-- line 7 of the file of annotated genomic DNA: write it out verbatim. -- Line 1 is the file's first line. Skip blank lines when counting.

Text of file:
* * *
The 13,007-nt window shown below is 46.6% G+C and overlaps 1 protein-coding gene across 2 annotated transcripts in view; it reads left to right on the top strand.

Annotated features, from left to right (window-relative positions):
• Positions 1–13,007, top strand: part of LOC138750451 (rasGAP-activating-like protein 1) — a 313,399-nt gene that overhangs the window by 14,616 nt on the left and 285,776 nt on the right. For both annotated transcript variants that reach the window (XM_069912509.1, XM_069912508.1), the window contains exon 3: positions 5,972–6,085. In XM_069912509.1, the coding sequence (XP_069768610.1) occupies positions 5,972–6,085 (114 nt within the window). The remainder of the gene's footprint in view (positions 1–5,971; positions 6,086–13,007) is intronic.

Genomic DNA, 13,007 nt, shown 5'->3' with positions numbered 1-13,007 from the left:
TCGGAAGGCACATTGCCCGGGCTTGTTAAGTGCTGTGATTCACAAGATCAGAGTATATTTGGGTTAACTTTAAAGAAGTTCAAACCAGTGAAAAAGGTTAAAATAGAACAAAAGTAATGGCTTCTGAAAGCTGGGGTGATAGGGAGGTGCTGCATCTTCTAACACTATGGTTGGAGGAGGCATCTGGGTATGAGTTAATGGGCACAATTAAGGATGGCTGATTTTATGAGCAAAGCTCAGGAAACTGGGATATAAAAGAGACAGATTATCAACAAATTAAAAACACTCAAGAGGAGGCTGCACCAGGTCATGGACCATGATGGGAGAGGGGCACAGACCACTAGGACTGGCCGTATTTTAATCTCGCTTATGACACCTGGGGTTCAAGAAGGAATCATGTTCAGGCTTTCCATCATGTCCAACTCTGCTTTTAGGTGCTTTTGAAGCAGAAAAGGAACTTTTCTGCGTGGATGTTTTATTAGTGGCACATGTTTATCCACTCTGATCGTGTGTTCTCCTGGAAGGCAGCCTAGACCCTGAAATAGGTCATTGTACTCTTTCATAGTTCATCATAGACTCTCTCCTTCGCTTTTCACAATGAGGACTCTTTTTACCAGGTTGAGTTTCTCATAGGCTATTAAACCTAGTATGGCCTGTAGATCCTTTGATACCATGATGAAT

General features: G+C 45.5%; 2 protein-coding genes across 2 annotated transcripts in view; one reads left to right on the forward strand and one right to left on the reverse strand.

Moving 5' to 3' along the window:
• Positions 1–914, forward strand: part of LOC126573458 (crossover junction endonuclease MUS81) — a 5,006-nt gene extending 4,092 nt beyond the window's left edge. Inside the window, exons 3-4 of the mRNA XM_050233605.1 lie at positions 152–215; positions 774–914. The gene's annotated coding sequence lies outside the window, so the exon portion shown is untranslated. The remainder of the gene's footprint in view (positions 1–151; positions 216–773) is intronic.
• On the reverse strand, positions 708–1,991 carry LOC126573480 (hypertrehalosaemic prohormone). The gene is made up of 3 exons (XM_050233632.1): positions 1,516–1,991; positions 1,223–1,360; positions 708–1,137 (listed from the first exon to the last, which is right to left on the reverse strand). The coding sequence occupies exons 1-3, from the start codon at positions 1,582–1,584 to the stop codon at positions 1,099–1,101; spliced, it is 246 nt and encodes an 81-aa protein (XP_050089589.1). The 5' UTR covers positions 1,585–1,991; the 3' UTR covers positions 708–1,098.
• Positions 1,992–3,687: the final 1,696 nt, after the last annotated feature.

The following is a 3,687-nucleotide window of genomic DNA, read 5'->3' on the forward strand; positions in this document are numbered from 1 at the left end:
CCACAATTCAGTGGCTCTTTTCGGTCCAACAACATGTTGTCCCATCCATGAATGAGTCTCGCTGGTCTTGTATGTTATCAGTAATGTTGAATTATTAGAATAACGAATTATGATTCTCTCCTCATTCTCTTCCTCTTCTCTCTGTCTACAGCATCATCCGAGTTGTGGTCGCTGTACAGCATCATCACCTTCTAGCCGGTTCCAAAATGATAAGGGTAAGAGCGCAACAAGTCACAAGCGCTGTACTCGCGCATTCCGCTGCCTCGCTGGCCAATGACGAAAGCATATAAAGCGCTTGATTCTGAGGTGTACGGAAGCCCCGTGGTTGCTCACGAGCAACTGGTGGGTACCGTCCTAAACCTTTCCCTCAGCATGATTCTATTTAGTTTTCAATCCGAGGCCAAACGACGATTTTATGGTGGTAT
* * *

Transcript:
Moving 5' to 3' along the window: